The several trading castes known generically as 'Marwaris' are among the most powerful and wealthy groups in India. While they have spread absorbing book explores their origin myths and the manner in which these myths construct and express their social identities.
Lawrence Babb draws attention to the special problems of self-definition faced by these groups and shows how myth engages these problems by using a distinctive symbolism drawn from the vedic rite of sacrifice. According to the author, origin myths utilize sacrifice as a master metaphor for creative power and social order. The trading castes employ this metaphor as a 'myth model' that explains who they are and how they fit within the social order. At the core of this identity are issues of violence, the social control of violence, and the traders relationship with martial communities. In response to these issues, maintains Professor Babb, myth configures their identity as a rejection of violence in sacrificial rites.
At a broader level, this book deals with three interrelated themes: the nature of India's caste system; the special character and specific place of trading castes in Indian society; and the role of myth as a repository of socially important knowledge. A unique feature of this book is that it is based mainly on the literature published by caste and religious associations supplemented by oral material.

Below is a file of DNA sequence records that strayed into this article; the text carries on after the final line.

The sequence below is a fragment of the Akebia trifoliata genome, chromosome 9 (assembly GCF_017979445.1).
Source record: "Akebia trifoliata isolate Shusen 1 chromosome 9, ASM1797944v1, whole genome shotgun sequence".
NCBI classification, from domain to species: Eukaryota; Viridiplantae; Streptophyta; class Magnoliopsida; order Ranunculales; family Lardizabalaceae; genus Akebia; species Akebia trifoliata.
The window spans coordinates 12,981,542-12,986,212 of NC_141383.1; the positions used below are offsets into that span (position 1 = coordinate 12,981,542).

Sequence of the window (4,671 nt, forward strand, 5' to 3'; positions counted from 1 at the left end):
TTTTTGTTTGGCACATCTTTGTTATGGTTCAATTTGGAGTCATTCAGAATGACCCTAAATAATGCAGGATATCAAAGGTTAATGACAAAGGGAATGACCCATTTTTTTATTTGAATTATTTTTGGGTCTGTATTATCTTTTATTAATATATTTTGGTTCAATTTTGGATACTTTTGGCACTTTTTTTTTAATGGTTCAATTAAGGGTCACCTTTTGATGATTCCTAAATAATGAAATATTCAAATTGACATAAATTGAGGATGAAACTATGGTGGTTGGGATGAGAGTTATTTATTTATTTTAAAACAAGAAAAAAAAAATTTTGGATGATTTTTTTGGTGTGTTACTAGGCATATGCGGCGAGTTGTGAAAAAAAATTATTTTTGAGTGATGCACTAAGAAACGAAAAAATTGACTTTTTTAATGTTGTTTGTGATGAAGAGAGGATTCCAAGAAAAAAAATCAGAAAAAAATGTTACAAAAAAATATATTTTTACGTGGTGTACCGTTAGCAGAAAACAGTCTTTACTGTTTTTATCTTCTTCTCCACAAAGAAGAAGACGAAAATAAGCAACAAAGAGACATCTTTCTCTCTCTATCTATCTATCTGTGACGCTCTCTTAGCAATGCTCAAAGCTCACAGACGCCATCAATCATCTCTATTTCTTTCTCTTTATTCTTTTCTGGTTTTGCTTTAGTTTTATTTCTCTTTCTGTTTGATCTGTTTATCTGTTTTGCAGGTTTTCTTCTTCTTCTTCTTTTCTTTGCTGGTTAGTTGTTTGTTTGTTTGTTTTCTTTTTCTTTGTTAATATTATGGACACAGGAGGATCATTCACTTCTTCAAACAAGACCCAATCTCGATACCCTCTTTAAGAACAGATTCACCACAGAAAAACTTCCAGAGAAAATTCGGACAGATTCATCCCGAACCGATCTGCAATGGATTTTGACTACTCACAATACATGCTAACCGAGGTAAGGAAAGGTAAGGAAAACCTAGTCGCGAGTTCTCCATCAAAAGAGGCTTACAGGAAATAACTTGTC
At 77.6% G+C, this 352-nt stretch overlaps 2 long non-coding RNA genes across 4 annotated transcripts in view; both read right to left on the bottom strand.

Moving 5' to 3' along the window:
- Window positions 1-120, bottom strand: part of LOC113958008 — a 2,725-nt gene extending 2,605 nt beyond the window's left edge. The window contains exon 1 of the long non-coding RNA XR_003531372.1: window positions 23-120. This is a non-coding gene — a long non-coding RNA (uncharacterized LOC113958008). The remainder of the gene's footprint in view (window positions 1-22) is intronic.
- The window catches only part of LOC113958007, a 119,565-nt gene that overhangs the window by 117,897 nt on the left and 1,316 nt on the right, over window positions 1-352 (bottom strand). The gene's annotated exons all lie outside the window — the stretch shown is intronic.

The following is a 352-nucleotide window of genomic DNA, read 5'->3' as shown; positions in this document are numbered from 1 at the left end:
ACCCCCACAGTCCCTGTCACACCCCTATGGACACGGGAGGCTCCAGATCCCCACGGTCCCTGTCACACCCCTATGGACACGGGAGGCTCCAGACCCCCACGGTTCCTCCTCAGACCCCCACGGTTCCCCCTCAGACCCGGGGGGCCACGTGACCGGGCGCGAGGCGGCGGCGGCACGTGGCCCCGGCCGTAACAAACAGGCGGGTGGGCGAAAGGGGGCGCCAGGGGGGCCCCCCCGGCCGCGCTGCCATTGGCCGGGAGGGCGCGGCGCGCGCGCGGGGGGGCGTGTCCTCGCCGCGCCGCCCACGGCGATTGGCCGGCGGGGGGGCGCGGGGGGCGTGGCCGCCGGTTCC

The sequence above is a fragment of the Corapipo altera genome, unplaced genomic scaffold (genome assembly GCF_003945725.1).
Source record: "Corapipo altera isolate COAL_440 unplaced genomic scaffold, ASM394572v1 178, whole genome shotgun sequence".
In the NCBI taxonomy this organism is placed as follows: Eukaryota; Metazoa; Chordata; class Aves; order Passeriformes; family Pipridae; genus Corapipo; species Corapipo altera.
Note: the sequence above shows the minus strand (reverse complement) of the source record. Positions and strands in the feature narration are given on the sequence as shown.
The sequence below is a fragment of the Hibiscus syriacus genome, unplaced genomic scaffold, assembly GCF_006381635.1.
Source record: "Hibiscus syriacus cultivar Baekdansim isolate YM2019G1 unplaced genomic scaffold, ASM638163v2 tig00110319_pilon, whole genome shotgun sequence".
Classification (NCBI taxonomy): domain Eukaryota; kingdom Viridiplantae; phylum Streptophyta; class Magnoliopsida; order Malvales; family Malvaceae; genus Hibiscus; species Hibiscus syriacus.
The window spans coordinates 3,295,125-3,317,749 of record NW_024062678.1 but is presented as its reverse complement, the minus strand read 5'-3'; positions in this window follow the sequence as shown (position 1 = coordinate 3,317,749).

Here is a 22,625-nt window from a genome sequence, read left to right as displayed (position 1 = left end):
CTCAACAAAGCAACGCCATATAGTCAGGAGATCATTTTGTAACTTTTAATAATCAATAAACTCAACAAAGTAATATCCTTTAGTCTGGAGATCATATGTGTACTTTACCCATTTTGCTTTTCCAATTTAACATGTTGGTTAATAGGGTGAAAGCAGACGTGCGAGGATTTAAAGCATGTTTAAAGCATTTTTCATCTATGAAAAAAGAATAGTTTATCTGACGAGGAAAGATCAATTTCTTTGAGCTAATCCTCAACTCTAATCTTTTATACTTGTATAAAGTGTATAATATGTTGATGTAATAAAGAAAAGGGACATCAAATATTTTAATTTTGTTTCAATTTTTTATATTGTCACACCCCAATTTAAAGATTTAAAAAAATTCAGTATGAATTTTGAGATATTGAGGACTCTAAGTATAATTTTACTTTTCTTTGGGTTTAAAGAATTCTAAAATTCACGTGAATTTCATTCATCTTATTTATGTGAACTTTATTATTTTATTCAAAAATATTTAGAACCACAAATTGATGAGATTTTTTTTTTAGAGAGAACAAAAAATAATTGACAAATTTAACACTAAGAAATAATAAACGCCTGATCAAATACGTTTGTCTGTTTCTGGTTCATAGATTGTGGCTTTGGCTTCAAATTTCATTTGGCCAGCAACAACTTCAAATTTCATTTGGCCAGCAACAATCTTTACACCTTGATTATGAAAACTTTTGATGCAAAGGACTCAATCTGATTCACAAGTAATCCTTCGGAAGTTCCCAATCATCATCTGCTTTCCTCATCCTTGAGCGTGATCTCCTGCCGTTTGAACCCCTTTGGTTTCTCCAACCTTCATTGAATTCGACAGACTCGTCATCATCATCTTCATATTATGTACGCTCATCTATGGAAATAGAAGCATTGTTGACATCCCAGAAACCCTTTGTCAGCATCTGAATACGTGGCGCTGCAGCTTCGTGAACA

Proposing a novel theory of the role of violence, non-violence and ritual symbolism, this book also provides fresh insights into the fashioning of caste identity. It will be welcomed by sociologists and anthropologists, and particularly those studying caste, society, myth and religion in South Asia.
About the Author:
Lawrence A. Babb is currently Professor of Anthropology and Asian Studies at Amherst College, Massachusetts, where he has spent most of his career. His previous books are - The Divine Hierarchy: Popular Hinduism in Central India (1975), Redemptive Encounters: Three Modern Styles in the Hindu Tradition (1986) and Absent Lord: Ascetics and Kings in a Jain Ritual Culture (1996). He has also co-edited Media and the Transformation of Religion in South Asia (1995) [with Susan S. Wadley] and Multiple Histories: Cultre and Society in the study of Rajasthan (2002) [with Michael Meister and Varsha Joshi].
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